China's Cultural Revolution, 1966-1969: Not a Dinner Party

By Michael Schoenhals | Go to book overview

great call of the Party and Chairman Mao and learn from the Shanghai revolutionaries. Let us unite all proletarian revolutionaries and tighten our grip on the destiny of the proletarian dictatorship, the destiny of the Great Proletarian Cultural Revolution and the destiny of the socialist economy. Let us fight to repulse the latest counter-attack of the bourgeois reactionary line and to gain new victories in the Great Cultural Revolution.


29
An Open Letter to Comrade Lin Biao

Yilin Dixi

Source: Yu Xiguang, ed., Weibei weigan wangyouguo--"Wenhua dageming" shangshuji (Of Inferior Position but Concerned about the Fate of Their Country--Memorials from the "Great Cultural Revolution") ( Changsha: Hunan renmin chubanshe, 1989), pp. 7541. This letter caused a major stir when first made public in the form of a big-character poster on the Qinghua University campus. Its pseudonymous authors are two students from the middle school attached to Beijing Agricultural University.

Dear Comrade Lin Biao:

These past few days, I have been reading a transcript of your speech at the Military Academy on 18 September [1966], and, to be frank, some of the key formulations in it are highly erroneous.1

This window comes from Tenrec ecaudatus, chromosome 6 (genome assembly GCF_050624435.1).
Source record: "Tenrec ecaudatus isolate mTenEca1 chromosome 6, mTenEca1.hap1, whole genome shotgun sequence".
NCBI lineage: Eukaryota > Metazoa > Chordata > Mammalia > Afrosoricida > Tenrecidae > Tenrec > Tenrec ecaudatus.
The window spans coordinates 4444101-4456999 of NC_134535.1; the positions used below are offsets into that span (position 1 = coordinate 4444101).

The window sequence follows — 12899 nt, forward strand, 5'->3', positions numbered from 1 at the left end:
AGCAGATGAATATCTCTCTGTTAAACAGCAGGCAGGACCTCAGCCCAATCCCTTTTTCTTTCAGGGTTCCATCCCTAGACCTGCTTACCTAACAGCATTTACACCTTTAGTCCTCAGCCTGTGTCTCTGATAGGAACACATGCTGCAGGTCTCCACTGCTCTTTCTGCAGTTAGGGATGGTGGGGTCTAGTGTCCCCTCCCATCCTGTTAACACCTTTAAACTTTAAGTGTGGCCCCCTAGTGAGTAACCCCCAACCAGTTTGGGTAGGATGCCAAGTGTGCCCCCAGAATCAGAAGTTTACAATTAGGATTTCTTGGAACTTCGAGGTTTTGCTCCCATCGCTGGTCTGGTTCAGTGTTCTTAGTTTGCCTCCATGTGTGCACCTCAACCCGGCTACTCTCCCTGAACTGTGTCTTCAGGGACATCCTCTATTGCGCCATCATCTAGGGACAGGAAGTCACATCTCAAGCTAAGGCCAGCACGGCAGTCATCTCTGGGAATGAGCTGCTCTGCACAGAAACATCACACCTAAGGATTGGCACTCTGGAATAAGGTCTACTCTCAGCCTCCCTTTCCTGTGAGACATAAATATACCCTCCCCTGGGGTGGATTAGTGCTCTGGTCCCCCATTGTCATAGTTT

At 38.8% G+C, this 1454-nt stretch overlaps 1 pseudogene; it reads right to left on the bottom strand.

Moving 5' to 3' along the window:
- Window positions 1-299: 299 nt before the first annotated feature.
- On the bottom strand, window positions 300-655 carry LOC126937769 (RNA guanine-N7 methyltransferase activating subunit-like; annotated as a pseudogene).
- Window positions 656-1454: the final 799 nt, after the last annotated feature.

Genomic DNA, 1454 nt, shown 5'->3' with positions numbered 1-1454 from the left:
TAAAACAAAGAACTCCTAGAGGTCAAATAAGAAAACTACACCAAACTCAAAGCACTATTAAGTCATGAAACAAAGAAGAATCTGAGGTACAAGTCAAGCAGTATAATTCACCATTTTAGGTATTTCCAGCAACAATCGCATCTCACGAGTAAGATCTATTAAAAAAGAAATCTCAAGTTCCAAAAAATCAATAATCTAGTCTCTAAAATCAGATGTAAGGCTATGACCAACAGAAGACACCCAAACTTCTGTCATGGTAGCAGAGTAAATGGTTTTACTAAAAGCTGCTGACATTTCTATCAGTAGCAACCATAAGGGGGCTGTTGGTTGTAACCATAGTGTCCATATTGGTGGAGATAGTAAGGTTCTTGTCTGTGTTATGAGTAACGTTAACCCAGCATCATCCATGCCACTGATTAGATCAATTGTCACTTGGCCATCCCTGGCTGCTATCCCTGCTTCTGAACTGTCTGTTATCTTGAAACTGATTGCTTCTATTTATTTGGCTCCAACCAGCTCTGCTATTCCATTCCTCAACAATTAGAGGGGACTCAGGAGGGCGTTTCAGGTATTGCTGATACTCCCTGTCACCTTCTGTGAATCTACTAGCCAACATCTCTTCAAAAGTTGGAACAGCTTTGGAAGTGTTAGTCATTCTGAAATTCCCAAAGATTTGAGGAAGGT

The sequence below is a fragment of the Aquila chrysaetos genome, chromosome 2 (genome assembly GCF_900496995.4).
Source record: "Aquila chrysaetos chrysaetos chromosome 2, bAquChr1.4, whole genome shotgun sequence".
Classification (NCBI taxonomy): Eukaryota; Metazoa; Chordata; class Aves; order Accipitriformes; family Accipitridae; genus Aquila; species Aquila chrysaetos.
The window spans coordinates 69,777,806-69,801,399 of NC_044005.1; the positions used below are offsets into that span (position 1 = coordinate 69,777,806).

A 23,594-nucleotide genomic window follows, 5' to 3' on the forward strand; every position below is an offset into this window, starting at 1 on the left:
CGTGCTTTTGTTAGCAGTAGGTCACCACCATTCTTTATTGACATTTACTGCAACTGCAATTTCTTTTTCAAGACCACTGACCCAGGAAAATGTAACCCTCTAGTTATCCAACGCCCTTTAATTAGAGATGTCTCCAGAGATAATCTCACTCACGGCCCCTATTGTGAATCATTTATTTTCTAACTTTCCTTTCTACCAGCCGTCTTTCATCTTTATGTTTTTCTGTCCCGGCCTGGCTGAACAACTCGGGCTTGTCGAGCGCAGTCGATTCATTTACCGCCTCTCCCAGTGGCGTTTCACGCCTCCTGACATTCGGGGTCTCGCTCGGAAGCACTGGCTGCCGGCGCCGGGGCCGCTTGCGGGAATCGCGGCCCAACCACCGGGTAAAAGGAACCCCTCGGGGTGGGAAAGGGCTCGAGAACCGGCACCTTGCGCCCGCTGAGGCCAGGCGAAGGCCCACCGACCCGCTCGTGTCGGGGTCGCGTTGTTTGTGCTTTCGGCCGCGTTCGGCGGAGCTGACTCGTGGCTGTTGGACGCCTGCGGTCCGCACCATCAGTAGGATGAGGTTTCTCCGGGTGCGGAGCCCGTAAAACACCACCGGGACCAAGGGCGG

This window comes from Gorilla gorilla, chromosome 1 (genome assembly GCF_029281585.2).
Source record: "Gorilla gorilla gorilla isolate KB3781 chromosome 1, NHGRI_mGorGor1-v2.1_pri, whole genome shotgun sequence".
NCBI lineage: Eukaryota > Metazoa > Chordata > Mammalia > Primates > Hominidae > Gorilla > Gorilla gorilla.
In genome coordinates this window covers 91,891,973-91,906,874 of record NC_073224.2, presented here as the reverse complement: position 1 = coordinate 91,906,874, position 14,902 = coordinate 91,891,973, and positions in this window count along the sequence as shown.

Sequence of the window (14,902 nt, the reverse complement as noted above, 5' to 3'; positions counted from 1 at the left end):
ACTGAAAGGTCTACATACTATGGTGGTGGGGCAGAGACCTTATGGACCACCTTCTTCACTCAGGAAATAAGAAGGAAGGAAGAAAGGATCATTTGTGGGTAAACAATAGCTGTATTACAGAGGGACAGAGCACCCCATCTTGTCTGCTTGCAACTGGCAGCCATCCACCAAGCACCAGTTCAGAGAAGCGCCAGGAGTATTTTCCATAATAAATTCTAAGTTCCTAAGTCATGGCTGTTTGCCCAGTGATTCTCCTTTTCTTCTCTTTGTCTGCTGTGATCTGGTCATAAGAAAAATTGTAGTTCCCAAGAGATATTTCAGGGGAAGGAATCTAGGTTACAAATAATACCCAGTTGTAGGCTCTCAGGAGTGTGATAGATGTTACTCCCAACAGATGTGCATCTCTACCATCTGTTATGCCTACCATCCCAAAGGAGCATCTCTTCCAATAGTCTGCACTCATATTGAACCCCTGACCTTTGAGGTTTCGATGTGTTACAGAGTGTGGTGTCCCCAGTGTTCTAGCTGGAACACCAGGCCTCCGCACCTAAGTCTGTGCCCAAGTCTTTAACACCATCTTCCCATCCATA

You say: "The kind of attitude one maintains with respect to Mao Zedong Thought is a very important question. We must therefore grasp the question of attitude toward Chairman Mao and toward Mao Zedong Thought." "The writings of Marxism-Leninism are too numerous, one cannot read them all. Moreover, they are too far removed from us. In the classical works of Marxism-Leninism, we must devote 99 percent of our efforts to the study of the works of Mao Zedong." " Chairman Mao stands much higher than Marx, Engels, Lenin, or Stalin. There is no one in the world today who has reached the level of

____________________
1
A full translation of Lin's speech under the title "Instruction on Raising the Study of Chairman Mao's Writings to a New Stage" is in Michael Y. M. Kau, ed., The Lin Piao Affair: Power Politics and Military Coup ( White Plains, N.Y.: International Arts and Sciences Press, 1975), pp. 367-74.

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